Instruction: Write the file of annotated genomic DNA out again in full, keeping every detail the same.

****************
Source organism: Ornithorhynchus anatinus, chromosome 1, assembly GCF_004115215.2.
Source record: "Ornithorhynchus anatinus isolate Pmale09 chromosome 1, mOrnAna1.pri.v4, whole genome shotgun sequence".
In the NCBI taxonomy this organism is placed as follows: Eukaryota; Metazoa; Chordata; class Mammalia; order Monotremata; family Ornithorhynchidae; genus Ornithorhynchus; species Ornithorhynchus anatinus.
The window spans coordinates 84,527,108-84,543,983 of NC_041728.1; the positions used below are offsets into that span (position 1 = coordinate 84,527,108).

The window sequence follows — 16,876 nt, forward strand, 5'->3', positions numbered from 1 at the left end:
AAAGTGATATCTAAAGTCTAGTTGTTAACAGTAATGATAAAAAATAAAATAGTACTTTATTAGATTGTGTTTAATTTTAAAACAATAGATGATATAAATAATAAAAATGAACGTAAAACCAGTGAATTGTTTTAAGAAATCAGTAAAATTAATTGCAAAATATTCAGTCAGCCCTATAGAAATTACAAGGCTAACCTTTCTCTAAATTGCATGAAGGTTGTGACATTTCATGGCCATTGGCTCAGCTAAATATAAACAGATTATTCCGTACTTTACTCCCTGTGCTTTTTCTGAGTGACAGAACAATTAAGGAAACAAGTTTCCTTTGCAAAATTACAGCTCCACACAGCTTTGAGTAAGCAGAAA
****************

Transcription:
Source organism: Ornithorhynchus anatinus, chromosome 1, assembly GCF_004115215.2.
Source record: "Ornithorhynchus anatinus isolate Pmale09 chromosome 1, mOrnAna1.pri.v4, whole genome shotgun sequence".
In the NCBI taxonomy this organism is placed as follows: Eukaryota; Metazoa; Chordata; class Mammalia; order Monotremata; family Ornithorhynchidae; genus Ornithorhynchus; species Ornithorhynchus anatinus.
The window spans coordinates 84,527,108-84,543,983 of NC_041728.1; the positions used below are offsets into that span (position 1 = coordinate 84,527,108).

The window sequence follows — 16,876 nt, forward strand, 5'->3', positions numbered from 1 at the left end:
AAAGTGATATCTAAAGTCTAGTTGTTAACAGTAATGATAAAAAATAAAATAGTACTTTATTAGATTGTGTTTAATTTTAAAACAATAGATGATATAAATAATAAAAATGAACGTAAAACCAGTGAATTGTTTTAAGAAATCAGTAAAATTAATTGCAAAATATTCAGTCAGCCCTATAGAAATTACAAGGCTAACCTTTCTCTAAATTGCATGAAGGTTGTGACATTTCATGGCCATTGGCTCAGCTAAATATAAACAGATTATTCCGTACTTTACTCCCTGTGCTTTTTCTGAGTGACAGAACAATTAAGGAAACAAGTTTCCTTTGCAAAATTACAGCTCCACACAGCTTTGAGTAAGCAGAAA